Top 10 data and analytics trends for 2023: Gartner


Gartner, Inc. identified the top 10 data and analytics (D&A) trends for 2023 that can guide D&A leaders to create new sources of value by anticipating change and transforming extreme uncertainty into new business opportunities.

“The need to deliver provable value to the organization at scale is driving these trends in D&A,” said Gareth Herschel, VP Analyst at Gartner. “Chief data and analytics officers (CDAOs) and D&A leaders must engage with their organizations’ stakeholders to understand the best approach to drive D&A adoption. This means more and better analysis and insights, taking human psychology and values into account.”

Gartner analysts presented the top 10 D&A trends business and IT leaders must engage and incorporate into their D&A strategy (see Figure 1) at the Gartner Data & Analytics Summit, taking place in Mumbai through today.

Top 10 Trends in Data and Analytics for 2023

Source: Gartner (May 2023)

Trend 1: Value Optimization

Most D&A leaders struggle to articulate the value they deliver for the organization in business terms. Value optimization from an organization’s data, analytics and artificial intelligence (AI) portfolio requires an integrated set of value-management competencies including value storytelling, value stream analysis, ranking and prioritizing investments, and measuring business outcomes to ensure expected value is realized.

“D&A leaders must optimize value by building value stories that establish clear links between D&A initiatives and the organization’s mission-critical priorities,” said Herschel.

Trend 2: Managing AI Risk

The growing use of AI has exposed companies to new risks such as ethical risks, poisoning of training data or fraud detection circumvention, which must be mitigated. Managing AI risks is not only about being compliant with regulations. Effective AI governance and responsible AI practices are also critical to building trust among stakeholders and catalyzing AI adoption and use.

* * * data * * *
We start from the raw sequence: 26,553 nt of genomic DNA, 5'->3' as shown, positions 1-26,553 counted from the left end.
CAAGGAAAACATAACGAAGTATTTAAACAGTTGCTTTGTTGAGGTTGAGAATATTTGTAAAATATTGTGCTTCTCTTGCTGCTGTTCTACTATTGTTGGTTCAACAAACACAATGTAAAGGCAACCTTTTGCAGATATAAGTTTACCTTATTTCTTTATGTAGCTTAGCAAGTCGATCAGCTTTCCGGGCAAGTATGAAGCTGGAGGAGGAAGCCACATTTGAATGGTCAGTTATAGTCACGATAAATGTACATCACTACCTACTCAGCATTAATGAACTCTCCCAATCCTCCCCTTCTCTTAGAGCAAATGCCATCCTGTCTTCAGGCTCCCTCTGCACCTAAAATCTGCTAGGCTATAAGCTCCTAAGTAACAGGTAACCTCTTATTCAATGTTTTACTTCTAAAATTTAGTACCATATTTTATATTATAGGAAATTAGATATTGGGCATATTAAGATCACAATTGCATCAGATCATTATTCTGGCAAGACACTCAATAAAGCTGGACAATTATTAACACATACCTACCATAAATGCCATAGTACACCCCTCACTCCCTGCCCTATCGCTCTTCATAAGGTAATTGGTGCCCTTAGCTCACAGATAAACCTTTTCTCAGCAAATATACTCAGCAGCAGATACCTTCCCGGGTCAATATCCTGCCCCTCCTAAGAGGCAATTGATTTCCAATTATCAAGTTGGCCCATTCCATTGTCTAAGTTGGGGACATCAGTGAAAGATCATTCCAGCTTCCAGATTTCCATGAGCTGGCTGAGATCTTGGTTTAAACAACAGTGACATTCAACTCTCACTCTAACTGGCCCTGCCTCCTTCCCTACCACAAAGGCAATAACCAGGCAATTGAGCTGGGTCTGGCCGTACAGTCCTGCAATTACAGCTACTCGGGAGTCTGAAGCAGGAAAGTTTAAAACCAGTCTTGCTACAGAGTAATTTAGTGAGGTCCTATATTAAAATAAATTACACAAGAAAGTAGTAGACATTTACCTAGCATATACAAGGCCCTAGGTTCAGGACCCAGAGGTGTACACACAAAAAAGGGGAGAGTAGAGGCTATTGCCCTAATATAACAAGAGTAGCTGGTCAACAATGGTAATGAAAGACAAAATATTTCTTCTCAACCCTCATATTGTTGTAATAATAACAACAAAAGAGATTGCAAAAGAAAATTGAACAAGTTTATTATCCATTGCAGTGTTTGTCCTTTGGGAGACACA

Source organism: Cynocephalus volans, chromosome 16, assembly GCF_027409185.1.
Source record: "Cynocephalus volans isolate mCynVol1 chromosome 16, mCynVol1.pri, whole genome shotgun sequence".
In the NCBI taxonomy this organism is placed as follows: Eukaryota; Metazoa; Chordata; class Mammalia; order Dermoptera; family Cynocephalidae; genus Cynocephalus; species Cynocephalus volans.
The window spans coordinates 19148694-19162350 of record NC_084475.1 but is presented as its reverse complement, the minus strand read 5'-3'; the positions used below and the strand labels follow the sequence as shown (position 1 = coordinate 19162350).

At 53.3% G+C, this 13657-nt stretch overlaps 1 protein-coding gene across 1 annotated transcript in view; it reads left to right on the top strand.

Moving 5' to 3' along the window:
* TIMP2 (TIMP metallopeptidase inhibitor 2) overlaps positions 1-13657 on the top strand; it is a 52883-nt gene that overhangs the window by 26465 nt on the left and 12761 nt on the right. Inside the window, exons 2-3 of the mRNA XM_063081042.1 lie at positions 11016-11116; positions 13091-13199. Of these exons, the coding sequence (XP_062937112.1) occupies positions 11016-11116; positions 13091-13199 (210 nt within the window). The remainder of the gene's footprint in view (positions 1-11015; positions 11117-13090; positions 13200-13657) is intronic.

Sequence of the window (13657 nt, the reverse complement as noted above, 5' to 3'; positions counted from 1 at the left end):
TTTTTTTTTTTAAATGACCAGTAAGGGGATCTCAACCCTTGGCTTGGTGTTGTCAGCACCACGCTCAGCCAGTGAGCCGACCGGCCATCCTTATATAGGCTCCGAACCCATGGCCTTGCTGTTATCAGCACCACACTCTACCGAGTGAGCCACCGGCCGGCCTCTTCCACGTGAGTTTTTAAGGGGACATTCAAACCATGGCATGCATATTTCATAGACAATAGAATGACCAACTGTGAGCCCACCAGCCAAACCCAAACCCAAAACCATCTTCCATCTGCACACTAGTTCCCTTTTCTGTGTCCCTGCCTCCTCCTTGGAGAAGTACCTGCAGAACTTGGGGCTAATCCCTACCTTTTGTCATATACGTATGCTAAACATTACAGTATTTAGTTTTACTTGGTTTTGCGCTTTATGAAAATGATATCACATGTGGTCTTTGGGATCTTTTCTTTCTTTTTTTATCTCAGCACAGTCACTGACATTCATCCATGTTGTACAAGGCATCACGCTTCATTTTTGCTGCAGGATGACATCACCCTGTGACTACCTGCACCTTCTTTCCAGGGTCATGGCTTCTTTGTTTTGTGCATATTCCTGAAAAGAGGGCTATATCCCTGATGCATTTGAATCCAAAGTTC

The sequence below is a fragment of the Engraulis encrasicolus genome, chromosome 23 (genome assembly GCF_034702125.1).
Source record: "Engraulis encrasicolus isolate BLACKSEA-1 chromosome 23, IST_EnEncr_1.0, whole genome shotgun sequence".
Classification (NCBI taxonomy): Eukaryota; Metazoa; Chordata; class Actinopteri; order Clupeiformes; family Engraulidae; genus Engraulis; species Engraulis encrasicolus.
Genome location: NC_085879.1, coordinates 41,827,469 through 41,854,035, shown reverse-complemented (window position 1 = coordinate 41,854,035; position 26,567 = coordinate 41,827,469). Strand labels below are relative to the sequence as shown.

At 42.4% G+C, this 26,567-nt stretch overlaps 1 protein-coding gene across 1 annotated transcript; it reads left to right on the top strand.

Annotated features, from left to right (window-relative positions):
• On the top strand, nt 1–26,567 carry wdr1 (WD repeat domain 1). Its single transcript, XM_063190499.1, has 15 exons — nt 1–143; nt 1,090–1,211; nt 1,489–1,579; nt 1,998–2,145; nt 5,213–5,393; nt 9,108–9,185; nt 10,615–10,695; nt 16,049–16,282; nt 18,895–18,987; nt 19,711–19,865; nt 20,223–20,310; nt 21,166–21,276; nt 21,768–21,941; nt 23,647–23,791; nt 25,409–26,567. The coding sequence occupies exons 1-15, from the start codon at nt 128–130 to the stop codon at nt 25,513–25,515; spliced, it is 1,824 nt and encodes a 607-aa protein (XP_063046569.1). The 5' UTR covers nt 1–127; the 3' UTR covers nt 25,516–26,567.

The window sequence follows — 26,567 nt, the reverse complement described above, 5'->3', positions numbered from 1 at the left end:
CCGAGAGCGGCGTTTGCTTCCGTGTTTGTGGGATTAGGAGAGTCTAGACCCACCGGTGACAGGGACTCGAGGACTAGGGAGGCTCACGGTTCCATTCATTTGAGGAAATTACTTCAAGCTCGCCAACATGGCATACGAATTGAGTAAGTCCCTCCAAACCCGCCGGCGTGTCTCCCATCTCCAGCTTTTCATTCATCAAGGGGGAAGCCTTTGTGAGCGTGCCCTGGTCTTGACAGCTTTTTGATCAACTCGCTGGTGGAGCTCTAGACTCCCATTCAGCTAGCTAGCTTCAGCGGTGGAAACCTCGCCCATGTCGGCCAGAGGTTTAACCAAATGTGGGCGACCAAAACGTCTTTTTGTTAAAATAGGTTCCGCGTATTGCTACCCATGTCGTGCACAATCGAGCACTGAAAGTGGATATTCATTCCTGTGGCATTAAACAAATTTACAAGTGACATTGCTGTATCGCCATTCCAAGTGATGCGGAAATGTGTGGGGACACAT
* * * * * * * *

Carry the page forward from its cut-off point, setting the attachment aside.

Trend 3: Observability

Observability is a characteristic that allows the D&A system’s behavior to be understood and allows questions about their behavior to be answered.

“Observability enables organizations to reduce the time it takes to identify the root cause of performance-impacting problems and make timely, cost-effective business decisions using reliable and accurate data,” said Herschel. “D&A leaders need to evaluate data observability tools to understand the needs of the primary users and determine how the tools fit into the overall enterprise ecosystem.”

Trend 4: Data Sharing Is Essential

Data sharing includes sharing data both internally (between or among departments or across subsidiaries)
and externally (between or among parties outside the ownership and control of your organization). Organizations can create “data as a product,” where D&A assets are prepared as a deliverable or shared product.

“Data sharing collaborations, including those external to an organization, increase data sharing value by adding reusable, previously created data assets,” said Kevin Gabbard, Senior Director, Analyst at Gartner. “Adopt a data fabric design to enable a single architecture for data sharing across heterogeneous internal and external data sources.”